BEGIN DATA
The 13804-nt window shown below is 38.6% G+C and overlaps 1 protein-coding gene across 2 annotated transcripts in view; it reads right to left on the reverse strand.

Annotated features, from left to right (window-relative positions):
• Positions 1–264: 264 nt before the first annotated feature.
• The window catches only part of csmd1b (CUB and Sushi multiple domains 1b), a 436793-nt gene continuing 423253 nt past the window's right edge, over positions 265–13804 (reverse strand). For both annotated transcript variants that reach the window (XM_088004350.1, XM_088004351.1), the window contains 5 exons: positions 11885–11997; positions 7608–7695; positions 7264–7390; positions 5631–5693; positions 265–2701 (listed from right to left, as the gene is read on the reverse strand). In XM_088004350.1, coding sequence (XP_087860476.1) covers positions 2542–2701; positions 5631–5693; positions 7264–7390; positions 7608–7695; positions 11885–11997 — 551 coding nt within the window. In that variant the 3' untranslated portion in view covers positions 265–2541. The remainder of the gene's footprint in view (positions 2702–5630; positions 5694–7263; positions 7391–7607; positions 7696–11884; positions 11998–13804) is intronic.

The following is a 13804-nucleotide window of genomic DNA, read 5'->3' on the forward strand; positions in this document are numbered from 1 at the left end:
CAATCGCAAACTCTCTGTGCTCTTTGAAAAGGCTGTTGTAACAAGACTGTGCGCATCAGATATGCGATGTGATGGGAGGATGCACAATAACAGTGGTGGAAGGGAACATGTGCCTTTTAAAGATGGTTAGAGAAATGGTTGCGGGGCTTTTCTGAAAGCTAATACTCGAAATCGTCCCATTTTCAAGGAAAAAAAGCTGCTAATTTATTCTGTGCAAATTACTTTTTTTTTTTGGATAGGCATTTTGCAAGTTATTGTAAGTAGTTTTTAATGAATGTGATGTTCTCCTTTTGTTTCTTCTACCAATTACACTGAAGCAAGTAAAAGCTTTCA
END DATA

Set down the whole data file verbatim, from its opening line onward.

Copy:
The 13804-nt window shown below is 38.6% G+C and overlaps 1 protein-coding gene across 2 annotated transcripts in view; it reads right to left on the reverse strand.

Annotated features, from left to right (window-relative positions):
• Positions 1–264: 264 nt before the first annotated feature.
• The window catches only part of csmd1b (CUB and Sushi multiple domains 1b), a 436793-nt gene continuing 423253 nt past the window's right edge, over positions 265–13804 (reverse strand). For both annotated transcript variants that reach the window (XM_088004350.1, XM_088004351.1), the window contains 5 exons: positions 11885–11997; positions 7608–7695; positions 7264–7390; positions 5631–5693; positions 265–2701 (listed from right to left, as the gene is read on the reverse strand). In XM_088004350.1, coding sequence (XP_087860476.1) covers positions 2542–2701; positions 5631–5693; positions 7264–7390; positions 7608–7695; positions 11885–11997 — 551 coding nt within the window. In that variant the 3' untranslated portion in view covers positions 265–2541. The remainder of the gene's footprint in view (positions 2702–5630; positions 5694–7263; positions 7391–7607; positions 7696–11884; positions 11998–13804) is intronic.

The following is a 13804-nucleotide window of genomic DNA, read 5'->3' on the forward strand; positions in this document are numbered from 1 at the left end:
CAATCGCAAACTCTCTGTGCTCTTTGAAAAGGCTGTTGTAACAAGACTGTGCGCATCAGATATGCGATGTGATGGGAGGATGCACAATAACAGTGGTGGAAGGGAACATGTGCCTTTTAAAGATGGTTAGAGAAATGGTTGCGGGGCTTTTCTGAAAGCTAATACTCGAAATCGTCCCATTTTCAAGGAAAAAAAGCTGCTAATTTATTCTGTGCAAATTACTTTTTTTTTTTGGATAGGCATTTTGCAAGTTATTGTAAGTAGTTTTTAATGAATGTGATGTTCTCCTTTTGTTTCTTCTACCAATTACACTGAAGCAAGTAAAAGCTTTCA